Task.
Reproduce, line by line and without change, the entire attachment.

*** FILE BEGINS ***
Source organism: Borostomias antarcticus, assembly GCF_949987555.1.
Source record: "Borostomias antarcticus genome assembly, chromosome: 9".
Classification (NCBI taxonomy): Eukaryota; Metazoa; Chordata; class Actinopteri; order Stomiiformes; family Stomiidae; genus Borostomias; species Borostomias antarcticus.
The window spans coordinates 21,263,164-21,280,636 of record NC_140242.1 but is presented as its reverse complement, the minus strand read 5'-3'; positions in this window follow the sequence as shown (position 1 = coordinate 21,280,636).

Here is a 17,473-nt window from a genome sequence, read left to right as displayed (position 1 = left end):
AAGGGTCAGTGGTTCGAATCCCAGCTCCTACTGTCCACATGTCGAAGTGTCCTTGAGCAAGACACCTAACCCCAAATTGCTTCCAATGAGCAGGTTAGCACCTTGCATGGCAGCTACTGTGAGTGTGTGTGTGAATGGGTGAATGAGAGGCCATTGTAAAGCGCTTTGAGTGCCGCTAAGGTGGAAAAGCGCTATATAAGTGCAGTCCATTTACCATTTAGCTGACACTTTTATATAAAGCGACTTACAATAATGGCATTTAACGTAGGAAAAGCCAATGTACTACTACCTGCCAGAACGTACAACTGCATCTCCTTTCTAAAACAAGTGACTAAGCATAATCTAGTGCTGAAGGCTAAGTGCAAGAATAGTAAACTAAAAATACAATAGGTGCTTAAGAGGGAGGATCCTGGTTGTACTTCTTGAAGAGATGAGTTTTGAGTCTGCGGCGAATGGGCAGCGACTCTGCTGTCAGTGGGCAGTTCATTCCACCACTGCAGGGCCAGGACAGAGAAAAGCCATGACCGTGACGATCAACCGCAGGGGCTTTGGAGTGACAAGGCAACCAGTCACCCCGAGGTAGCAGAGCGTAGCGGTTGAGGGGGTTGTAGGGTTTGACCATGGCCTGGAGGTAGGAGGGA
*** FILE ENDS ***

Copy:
Source organism: Borostomias antarcticus, assembly GCF_949987555.1.
Source record: "Borostomias antarcticus genome assembly, chromosome: 9".
Classification (NCBI taxonomy): Eukaryota; Metazoa; Chordata; class Actinopteri; order Stomiiformes; family Stomiidae; genus Borostomias; species Borostomias antarcticus.
The window spans coordinates 21,263,164-21,280,636 of record NC_140242.1 but is presented as its reverse complement, the minus strand read 5'-3'; positions in this window follow the sequence as shown (position 1 = coordinate 21,280,636).

Here is a 17,473-nt window from a genome sequence, read left to right as displayed (position 1 = left end):
AAGGGTCAGTGGTTCGAATCCCAGCTCCTACTGTCCACATGTCGAAGTGTCCTTGAGCAAGACACCTAACCCCAAATTGCTTCCAATGAGCAGGTTAGCACCTTGCATGGCAGCTACTGTGAGTGTGTGTGTGAATGGGTGAATGAGAGGCCATTGTAAAGCGCTTTGAGTGCCGCTAAGGTGGAAAAGCGCTATATAAGTGCAGTCCATTTACCATTTAGCTGACACTTTTATATAAAGCGACTTACAATAATGGCATTTAACGTAGGAAAAGCCAATGTACTACTACCTGCCAGAACGTACAACTGCATCTCCTTTCTAAAACAAGTGACTAAGCATAATCTAGTGCTGAAGGCTAAGTGCAAGAATAGTAAACTAAAAATACAATAGGTGCTTAAGAGGGAGGATCCTGGTTGTACTTCTTGAAGAGATGAGTTTTGAGTCTGCGGCGAATGGGCAGCGACTCTGCTGTCAGTGGGCAGTTCATTCCACCACTGCAGGGCCAGGACAGAGAAAAGCCATGACCGTGACGATCAACCGCAGGGGCTTTGGAGTGACAAGGCAACCAGTCACCCCGAGGTAGCAGAGCGTAGCGGTTGAGGGGGTTGTAGGGTTTGACCATGGCCTGGAGGTAGGAGGGA